Meeting minutes show Fed rate hikes surely on the way

Meeting minutes show Fed rate hikes surely on the way
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The Federal Reserve released the minutes from the Jan. 30-31 meeting of its decision-making Federal Open Market Committee (FOMC) on Wednesday.

The minutes provide a closer look at the Fed’s thinking, giving both staff views and a summary of the comments made by members of the committee. In other words, the minutes tell us a bit more about what was on the FOMC’s mind when it made its decisions three weeks ago.


The Fed’s discussions are always couched in careful, precise language. In this linguistic field of grey, the assertion that the economy has “substantial underlying momentum” shines with color. The assessment offered by staff and voting members clearly sees the current economic picture as bright.


Strong consumer demand, rising personal incomes and solid business investment all have contributed to a strong economy. Economic expansion outside the U.S. has also supported the U.S. expansion.

Central bankers, however, often find reasons for concern when they hear such good news. Since the Fed sees its role as “taking away the punch bowl just when the party is getting good," FOMC members habitually attune themselves to signs that the economy’s momentum might get out of hand, causing increased inflation.

The FOMC discussed staff reports about the relationship between inflation and economic activity. This re-examination was no doubt occasioned by the fact that inflation has stayed so low despite the decline of unemployment to levels that most FOMC members believe to cause increased inflation.

The summary of these reports and their discussion suggest that FOMC members continue to believe in the “Phillips curve,” which connnects lower unemployment with higher inflation. Such a fundamental economic relationship cannot be abandoned lightly.

A number of explanations were advanced for the persistence of low inflation despite low unemployment. One idea is that inflation is simply less responsive to unemployment now than it was back in the 1960s and 1970s when the Phillips curve gained widespread acceptance.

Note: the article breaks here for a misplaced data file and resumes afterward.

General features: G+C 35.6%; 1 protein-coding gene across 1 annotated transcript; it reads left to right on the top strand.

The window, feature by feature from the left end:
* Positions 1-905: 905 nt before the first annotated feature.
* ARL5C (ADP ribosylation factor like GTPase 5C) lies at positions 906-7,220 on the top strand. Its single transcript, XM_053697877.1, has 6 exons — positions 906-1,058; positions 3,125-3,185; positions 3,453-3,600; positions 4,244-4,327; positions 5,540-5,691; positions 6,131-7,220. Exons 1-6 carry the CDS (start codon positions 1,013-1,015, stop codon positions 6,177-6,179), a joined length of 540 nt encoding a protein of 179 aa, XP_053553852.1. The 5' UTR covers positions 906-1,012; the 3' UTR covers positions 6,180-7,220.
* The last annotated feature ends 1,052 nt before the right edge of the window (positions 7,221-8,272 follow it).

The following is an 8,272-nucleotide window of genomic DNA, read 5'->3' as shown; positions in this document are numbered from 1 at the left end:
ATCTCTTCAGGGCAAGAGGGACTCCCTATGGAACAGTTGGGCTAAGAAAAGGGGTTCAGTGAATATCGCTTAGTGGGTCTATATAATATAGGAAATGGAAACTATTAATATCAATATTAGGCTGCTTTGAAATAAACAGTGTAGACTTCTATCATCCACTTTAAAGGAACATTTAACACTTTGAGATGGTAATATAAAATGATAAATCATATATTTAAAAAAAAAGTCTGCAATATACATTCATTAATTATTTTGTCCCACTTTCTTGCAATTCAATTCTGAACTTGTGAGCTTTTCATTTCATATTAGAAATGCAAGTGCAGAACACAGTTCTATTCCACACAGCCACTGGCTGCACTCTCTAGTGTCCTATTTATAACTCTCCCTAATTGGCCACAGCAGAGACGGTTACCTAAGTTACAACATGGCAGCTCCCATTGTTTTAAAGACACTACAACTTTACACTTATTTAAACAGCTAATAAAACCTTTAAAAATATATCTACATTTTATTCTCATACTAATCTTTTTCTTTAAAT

Greater competition both domestically and internationally, the decline of unions and of worker bargaining power and the rise of new market structures involving large-scale networks, might explain this.

Another idea, possibly complementary to the first, is that a series of transitory factors have depressed inflation. Low energy prices, namely, low oil prices, are the most obvious culprit. The majority view on the FOMC seems to be that these transitory factors are gradually dissipating.

However, there were skeptical voices. Notably, while oil prices have increased, the fact that many producers such as the U.S. shale oil firms are able to jump into the market when prices rise, may prove a long-lasting moderating factor.

Finally, some participants argued that there still is slack in the economy despite the low overall unemployment rate. While many of the Fed’s districts reported very tight labor market conditions, some did not. The degree of slack in the labor market has been extremely difficult to gauge during this recovery.

Economists have had great difficulty parsing out the short-term changes in the labor market — many people gave up looking for work but still might be willing to take a job in the future — from the long-term demographic shifts lowering overall labor-force participation.

More retirements were expected as the baby-boomer generation aged, but a whole host of factors have made it unclear whether people are truly retiring or just out of work for an extended period.

If there still is slack in the economy, the Fed would not need to worry as much about rising inflation in the near term. Eventually, strong economic growth would use up the remaining slack, leading the Fed to raise interest rates, but there would be less urgency about raising rates.

Another question in FOMC participants’ minds is whether inflationary expectations are growing. If there were indications that the public is anticipating higher inflation, the Fed would be much quicker to move to raise interest rates and tighten monetary conditions.

However, some participants have been struck with the persistence of expectations of inflation below the Fed’s 2-percent target. These participants worry that such expectations are signs of a deep-rooted pessimism that could perpetuate sluggish economic growth.

The report did note that the stimulative impact of the new tax bill has been a little stronger than expected. On the whole, both staff and participants seemed to feel that the economy had slightly exceeded expectations recently.

However, it is worth remembering that this meeting occurred just before the stock market correction of early February. The Fed generally does not put very heavy weight on stock market developments, but still, they could change the tone a little bit.

Looking forward, the minutes make the clear that the FOMC sees an economy that is heating up. Further increases in the federal funds rate are certainly on the way. There are novel and puzzling economic developments that cloud the Fed’s crystal ball, but no one ever said that being a central banker was be easy.

Evan Kraft specializes in the economics of transition, monetary policy and banking issues. He served as director of the Research Department and adviser to the governor of the Croatian National Bank.